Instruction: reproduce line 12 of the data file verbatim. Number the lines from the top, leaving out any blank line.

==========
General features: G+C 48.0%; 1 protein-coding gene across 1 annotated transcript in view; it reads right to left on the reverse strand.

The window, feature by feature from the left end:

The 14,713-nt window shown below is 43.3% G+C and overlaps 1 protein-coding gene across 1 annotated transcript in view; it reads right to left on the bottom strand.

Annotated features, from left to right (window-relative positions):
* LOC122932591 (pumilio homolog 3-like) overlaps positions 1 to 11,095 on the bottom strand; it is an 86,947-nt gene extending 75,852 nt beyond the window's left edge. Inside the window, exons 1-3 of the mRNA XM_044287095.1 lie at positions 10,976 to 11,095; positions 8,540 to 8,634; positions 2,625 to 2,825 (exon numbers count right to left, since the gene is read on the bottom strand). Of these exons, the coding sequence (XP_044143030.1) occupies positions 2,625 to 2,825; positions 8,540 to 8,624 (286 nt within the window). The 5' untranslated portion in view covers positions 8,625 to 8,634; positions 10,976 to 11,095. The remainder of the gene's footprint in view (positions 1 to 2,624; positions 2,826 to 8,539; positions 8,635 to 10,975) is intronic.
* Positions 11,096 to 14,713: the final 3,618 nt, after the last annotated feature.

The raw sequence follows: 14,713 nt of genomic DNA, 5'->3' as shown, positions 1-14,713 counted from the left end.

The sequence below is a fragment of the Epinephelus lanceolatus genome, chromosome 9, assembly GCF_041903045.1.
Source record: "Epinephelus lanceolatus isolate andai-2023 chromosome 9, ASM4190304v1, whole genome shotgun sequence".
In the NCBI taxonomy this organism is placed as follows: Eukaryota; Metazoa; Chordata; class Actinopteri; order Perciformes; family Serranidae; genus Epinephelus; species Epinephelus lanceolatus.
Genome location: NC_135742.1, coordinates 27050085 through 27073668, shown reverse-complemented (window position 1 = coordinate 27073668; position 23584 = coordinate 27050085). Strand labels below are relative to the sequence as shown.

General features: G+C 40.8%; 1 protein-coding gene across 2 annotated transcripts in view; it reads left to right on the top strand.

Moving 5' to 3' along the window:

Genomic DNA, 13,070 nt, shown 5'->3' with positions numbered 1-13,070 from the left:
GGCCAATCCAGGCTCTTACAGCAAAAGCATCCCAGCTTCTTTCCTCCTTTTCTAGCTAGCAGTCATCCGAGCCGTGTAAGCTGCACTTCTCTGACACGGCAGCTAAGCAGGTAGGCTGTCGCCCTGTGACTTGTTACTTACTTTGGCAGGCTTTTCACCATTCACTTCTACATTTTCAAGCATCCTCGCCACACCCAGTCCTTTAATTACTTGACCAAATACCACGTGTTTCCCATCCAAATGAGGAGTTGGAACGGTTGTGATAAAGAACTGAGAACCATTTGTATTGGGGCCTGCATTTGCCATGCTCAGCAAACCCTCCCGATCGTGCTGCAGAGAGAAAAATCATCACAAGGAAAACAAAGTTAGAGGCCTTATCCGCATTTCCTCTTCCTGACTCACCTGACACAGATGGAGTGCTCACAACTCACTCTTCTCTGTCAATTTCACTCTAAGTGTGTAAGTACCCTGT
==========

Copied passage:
General features: G+C 40.8%; 1 protein-coding gene across 2 annotated transcripts in view; it reads left to right on the top strand.